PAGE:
kubectl -n dev exec -t centos -- sh -c 'curl -m3 -sI http://www.google.com 2>/dev/null | grep -i http'
    

    The access should be denied as the policies configured in previous module do not allow it.

  2. Implement egress policy to allow egress access from a workload in one namespace, e.g. dev/centos, to a service in another namespace, e.g. default/frontend.

    a. Deploy egress policy.

    kubectl apply -f demo/20-egress-access-controls/centos-to-frontend.yaml
    

    b. Test connectivity between dev/centos pod and default/frontend service.

    kubectl -n dev exec -t centos -- sh -c 'curl -m3 -sI http://frontend.default 2>/dev/null | grep -i http'
    

    The access should be allowed once the egress policy is in place.

  3. Implement DNS policy to allow the external endpoint access from a specific workload, e.g. dev/centos.

    a. Apply a policy to allow access to api.twilio.com endpoint using DNS rule.

    # deploy dns policy
    kubectl apply -f demo/20-egress-access-controls/dns-policy.yaml
    
    # test egress access to api.twilio.com
    kubectl -n dev exec -t centos -- sh -c 'curl -m3 -skI https://api.twilio.com 2>/dev/null | grep -i http'
    # test egress access to www.google.com
    kubectl -n dev exec -t centos -- sh -c 'curl -m3 -skI https://www.google.com 2>/dev/null | grep -i http'
    

    Access to the api.twilio.com endpoint should be allowed by the DNS policy but not to any other external endpoints like www.google.com unless we modify the policy to include that domain name.

    Open Policies Board in the Manager UI and review allow-twilio-access policy to see how DNS policy rule is configured.

    b. Edit the policy to use a NetworkSet instead of inline DNS rule.

    # deploy network set
    kubectl apply -f demo/20-egress-access-controls/netset.external-apis.yaml
    # deploy DNS policy using the network set
    kubectl apply -f demo/20-egress-access-controls/dns-policy.netset.yaml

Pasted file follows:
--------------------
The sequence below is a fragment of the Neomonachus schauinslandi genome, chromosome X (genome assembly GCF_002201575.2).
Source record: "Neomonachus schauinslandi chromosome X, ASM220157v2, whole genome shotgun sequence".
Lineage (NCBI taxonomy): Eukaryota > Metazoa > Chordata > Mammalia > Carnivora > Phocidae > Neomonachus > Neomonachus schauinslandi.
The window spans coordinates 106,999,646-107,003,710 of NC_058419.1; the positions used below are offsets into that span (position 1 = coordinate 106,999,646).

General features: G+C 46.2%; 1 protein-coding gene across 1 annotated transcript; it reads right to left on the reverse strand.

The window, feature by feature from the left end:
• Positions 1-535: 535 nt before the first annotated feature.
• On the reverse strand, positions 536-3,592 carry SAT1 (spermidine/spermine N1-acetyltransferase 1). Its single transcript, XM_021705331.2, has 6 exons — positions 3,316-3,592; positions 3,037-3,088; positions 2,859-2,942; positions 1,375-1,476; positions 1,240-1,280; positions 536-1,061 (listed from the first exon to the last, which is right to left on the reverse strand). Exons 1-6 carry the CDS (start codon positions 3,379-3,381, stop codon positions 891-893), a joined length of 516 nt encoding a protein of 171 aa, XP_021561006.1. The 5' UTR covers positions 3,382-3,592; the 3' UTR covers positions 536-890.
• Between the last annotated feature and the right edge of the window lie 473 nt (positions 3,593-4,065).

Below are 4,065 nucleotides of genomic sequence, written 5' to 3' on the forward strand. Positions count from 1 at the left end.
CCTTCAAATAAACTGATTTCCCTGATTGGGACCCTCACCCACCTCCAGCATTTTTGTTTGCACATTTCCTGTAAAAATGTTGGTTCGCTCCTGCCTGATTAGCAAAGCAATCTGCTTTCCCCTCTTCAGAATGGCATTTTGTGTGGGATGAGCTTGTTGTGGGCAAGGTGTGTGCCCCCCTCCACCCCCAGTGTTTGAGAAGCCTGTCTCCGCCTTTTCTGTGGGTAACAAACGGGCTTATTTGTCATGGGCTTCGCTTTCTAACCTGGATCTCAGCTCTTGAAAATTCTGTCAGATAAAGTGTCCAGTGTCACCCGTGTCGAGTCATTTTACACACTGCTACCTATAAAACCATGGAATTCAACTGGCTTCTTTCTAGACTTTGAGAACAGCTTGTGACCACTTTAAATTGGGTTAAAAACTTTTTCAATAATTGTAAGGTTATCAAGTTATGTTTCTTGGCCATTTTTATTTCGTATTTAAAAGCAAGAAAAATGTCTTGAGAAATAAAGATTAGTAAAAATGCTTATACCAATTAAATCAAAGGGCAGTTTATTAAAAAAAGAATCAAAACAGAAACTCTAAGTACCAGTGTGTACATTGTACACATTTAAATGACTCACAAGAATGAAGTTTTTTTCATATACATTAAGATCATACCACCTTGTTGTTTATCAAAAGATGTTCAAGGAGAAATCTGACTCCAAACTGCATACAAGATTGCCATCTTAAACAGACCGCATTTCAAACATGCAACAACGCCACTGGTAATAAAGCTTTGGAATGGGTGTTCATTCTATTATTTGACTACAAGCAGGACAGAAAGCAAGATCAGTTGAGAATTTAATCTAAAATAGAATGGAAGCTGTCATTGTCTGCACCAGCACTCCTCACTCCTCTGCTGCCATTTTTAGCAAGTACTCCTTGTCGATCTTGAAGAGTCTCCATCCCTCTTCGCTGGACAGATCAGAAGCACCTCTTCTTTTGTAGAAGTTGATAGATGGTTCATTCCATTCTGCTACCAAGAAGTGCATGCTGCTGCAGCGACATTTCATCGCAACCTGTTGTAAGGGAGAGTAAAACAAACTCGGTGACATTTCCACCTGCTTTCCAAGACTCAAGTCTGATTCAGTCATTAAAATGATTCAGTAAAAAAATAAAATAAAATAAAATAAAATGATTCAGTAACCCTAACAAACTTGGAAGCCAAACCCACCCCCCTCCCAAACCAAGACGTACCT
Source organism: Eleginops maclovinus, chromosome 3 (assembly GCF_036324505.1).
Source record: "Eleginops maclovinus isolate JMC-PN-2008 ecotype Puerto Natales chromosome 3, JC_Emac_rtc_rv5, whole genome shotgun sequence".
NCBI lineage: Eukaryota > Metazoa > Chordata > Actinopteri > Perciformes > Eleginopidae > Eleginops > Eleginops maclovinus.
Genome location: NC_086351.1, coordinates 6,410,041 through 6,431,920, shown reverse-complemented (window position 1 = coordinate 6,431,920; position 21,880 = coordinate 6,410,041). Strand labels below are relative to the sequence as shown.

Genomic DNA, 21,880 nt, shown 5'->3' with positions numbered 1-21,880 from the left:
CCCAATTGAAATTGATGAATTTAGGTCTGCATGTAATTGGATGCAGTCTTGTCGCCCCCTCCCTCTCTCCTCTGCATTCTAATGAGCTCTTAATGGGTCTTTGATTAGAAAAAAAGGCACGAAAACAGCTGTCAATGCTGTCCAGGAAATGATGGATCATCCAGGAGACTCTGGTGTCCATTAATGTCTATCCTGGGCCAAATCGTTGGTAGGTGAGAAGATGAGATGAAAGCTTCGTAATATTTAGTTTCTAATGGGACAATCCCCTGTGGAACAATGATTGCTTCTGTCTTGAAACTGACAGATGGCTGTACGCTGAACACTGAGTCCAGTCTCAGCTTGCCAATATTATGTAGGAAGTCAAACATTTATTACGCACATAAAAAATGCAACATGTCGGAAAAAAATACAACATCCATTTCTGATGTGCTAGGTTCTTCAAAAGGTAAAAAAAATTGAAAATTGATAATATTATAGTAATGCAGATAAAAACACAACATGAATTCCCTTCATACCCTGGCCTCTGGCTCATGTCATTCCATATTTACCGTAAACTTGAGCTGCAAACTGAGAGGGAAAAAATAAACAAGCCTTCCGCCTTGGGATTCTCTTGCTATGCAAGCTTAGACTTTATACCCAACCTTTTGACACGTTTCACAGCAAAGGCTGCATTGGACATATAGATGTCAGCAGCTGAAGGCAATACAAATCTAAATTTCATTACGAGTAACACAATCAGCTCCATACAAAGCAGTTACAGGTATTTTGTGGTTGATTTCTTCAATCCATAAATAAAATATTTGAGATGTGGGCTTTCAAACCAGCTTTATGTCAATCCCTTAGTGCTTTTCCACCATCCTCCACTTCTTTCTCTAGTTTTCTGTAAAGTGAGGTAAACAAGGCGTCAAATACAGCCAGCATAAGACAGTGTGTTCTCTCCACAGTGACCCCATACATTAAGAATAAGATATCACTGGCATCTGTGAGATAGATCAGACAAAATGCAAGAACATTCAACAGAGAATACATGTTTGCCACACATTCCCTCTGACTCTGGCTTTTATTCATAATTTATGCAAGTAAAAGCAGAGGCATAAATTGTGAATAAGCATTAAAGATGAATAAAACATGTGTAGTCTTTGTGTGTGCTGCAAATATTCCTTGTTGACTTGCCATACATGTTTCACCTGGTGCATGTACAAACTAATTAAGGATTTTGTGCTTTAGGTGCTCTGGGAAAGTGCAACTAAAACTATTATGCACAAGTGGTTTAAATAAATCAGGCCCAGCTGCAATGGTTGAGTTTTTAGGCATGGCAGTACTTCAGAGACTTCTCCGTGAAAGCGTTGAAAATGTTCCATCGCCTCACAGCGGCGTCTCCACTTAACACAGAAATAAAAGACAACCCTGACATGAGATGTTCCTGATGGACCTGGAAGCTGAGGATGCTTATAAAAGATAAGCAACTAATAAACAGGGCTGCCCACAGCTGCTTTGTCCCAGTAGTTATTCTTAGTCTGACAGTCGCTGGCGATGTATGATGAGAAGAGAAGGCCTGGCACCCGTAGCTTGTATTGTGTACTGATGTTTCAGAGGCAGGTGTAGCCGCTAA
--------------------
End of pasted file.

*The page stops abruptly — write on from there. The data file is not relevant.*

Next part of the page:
Navigate to Network Sets view in the Manager UI and review deployed network set external-apis. Then navigate to Policies Board and view the changes in the allow-twilio-access policy.

    As a bonus example, you can modify the external-apis network set to include *.google.com domain name which would allow access to Google subdomains. If you do it, you would allow acess to subdomains like www.google.com, docs.google.com, etc.

Secure Kubernetes host ports

This use case requires EKS hosts to have public IPs and a security group configured to allow access to port 30080. A cluster provisioned for an AWS hosted event is unlikely to be configured to allow direct node access over a public IP. In such case, you can review and skip this use case or try it out in your own EKS cluster.

Calico network policies not only can secure pod to pod communications but also can be applied to EKS hosts to protect host based services and ports. For more details refer to Protect Kubernetes nodes documentation.

  1. Open a port of NodePort service for public access on EKS node.

    For the demo purpose we are going to expose the default/frontend service via the NodePort service type to open it for the public access.

    # expose the frontend service via the NodePort service type
    kubectl expose deployment frontend --type=NodePort --name=frontend-nodeport --overrides='{"apiVersion":"v1","spec":{"ports":[{"nodePort":30080,"port":80,"targetPort":8080}]}}'
    
    # open access to the port in AWS security group
    CLUSTER_NAME='tigera-workshop' # use 'basic-eks' for AWS hosted event
    AWS_REGION=$(curl -s 169.254.169.254/latest/dynamic/instance-identity/document | jq -r '.region')